When San Francisco drag queen Gilbert Baker hand-dyed and sewed the first rainbow pride flag in 1978, the 27-year-old had a clear philosophy behind its design. “The rainbow is so perfect because it really fits our diversity in terms of race, gender, ages, all of those things,” he told the Museum of Modern Art (MoMA) four decades on, when the museum acquired the now-iconic piece of art. “Plus, it’s a natural flag—it’s from the sky!”
The rainbow flag has evolved into many different permutations since—there are now pride flags for a constellation of gender identities and sexual orientations, including a recently redesigned rainbow flag that acknowledges the debt of the LGBTQ movement to trans people of color like Marsha P. Johnson and Sylvia Riviera.
Baker passed away in April of 2017, but you can imagine him smiling at the thought of his creation’s newest iteration, courtesy of queer and nonbinary anthropologist Laurie Raye: space pride flags, in which the typical colors of pride flags are replaced with similarly colored stripes of galaxies, nebulae, and other heavenly bodies.
“I collect a lot of pictures of space, I really like looking at them,” Raye, who uses they/them pronouns, told Broadly. “I find it really relaxing to get lost in stars for a little bit. I had some white, purple, and black nebulas that I used for the non-binary flag lined up in my image folder, and thought ‘If there was a yellow, it would make the non-binary flag.’
I just posted that one to Facebook, then a friend asked for the trans flag, then a couple of other friends asked for a couple more… so I originally only did a handful of flags and didn't expect it to be so popular.”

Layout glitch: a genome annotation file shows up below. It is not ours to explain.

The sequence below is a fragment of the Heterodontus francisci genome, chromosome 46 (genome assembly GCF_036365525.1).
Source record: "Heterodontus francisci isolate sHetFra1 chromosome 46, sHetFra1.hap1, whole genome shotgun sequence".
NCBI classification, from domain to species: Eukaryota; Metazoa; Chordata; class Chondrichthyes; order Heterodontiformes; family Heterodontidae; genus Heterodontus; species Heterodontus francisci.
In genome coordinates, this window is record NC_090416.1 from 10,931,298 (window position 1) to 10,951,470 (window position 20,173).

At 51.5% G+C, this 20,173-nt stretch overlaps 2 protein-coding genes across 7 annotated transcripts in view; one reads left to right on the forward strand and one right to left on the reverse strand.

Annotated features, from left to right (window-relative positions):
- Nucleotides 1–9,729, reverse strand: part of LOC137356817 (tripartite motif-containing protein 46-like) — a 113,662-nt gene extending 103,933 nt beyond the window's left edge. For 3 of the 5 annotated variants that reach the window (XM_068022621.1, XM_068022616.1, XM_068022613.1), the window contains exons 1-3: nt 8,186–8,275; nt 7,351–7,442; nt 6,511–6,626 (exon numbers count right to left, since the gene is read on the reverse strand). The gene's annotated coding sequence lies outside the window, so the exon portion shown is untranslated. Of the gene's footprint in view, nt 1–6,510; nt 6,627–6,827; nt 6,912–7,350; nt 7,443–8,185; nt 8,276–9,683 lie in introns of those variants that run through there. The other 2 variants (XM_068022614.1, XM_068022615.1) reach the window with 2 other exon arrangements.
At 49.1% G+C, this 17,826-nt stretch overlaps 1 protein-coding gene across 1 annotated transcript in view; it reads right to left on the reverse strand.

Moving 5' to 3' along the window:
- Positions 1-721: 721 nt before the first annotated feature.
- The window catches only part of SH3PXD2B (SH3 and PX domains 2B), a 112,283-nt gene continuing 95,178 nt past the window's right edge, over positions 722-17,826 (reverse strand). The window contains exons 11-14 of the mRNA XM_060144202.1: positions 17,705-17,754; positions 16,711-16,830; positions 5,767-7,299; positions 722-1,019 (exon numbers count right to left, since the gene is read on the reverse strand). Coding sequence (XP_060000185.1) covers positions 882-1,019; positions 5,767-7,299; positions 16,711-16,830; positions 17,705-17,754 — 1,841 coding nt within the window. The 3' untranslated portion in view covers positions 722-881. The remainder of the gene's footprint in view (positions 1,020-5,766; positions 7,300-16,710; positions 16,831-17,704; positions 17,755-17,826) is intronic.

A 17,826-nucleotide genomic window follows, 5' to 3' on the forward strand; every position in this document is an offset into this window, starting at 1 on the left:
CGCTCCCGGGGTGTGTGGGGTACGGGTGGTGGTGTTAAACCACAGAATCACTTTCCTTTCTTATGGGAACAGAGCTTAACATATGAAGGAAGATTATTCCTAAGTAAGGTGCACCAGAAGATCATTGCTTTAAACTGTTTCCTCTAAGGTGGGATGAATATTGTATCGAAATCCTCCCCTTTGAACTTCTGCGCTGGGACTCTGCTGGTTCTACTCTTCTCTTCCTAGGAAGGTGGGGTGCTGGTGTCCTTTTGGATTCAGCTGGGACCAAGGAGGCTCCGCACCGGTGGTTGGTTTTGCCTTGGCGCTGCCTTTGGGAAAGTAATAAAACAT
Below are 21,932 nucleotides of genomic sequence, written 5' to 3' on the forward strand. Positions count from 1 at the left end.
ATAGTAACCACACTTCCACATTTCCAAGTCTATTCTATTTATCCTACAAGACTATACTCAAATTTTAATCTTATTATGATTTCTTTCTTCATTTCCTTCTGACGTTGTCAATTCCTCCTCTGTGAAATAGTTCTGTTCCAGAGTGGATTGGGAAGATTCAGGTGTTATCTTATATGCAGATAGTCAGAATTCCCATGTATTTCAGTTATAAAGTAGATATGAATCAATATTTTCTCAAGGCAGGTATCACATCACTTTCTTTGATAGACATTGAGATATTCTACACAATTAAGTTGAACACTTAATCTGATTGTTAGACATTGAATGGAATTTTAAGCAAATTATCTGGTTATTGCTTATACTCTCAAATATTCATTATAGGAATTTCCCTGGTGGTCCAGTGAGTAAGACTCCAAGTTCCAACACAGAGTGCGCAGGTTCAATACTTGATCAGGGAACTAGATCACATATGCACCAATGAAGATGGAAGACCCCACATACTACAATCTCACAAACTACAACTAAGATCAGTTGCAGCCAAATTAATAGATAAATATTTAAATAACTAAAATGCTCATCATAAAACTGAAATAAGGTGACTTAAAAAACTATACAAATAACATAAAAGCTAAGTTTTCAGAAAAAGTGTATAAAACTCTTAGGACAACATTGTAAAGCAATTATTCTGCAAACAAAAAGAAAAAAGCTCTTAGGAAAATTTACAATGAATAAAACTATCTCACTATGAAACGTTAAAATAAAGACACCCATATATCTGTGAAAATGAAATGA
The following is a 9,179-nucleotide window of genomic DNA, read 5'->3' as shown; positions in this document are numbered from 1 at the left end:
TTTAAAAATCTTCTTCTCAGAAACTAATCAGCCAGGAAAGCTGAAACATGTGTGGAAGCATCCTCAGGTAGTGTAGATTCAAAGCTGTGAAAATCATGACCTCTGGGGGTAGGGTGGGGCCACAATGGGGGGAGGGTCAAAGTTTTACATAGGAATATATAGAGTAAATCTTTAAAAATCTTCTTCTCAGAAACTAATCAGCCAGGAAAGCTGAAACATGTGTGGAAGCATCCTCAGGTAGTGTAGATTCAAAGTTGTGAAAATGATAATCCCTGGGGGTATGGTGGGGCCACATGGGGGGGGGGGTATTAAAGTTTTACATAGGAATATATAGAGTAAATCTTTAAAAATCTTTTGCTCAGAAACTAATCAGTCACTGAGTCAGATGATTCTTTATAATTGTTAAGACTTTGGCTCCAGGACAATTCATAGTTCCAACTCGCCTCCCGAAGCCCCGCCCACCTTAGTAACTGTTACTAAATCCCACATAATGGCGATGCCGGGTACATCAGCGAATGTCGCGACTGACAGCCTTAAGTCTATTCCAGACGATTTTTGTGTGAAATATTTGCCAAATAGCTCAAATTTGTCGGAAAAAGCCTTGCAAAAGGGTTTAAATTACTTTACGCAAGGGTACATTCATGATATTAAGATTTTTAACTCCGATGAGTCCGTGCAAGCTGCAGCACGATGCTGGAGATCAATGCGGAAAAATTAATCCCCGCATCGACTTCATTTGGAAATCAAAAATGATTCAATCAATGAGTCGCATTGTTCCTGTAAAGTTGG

On Twitter, over 1,200 people have retweeted Raye’s trans and nonbinary flags, and their Facebook post collating all the space pride flags has been shared almost 15,000 times. There is a galactic version of Baker’s rainbow flag, as well as flags for a multitude of different identities, including bisexual pride, pansexual pride, genderqueer pride, lesbian pride, and genderfluid pride.
“The response has been overwhelmingly positive. The responses which have most touched my heart I think are from people who were introduced to various gender identities or orientations via my flags,” Raye says. “Seeing someone say ‘Wow, I didn't know there was a name for this feeling! I guess this is me!’ is really heartwarming.”
As MoMA curatorial assistant Michelle Millar pointed out in her 2017 obituary of Baker, the designer never trademarked his design—”very much like those designers who gave us other universal symbols, such as Gary Anderson’s recycling symbol, or Gerald Holtom’s peace sign.”
Similarly, Raye wants the space pride flags to be accessible to everyone, and credits the Mount Lemmon Skycenter as the source of their galaxy photos. “I want people to steal them,” they say. “I want people to use them wherever they like, they are a free gift to my community. That's all I hope to get out of this!”
In his interview with MoMA, Baker said that he saw his rainbow flag as a powerful symbol of unity. “What the rainbow has given our people is a thing that connects us,” he explained. “I can go to another country, and if I see a rainbow flag, I feel like that’s someone who is a kindred spirit or [that it’s] a safe place to go. It’s sort of a language, and it’s also proclaiming power.”
With that in mind, it’s easy to understand why Raye’s space pride flags have touched such a nerve among LGBTQ people. No matter which part of the rainbow you identify with, we’re all connected under the same open sky. As Raye puts it: “I have also seen people commenting things like ‘we are all made of stardust’ which is a really nice thought. We are the children of long-dead stars, and if we are queer, then surely some stars are also queer.”
“That's the rules now,” they add, “the stars are gay.”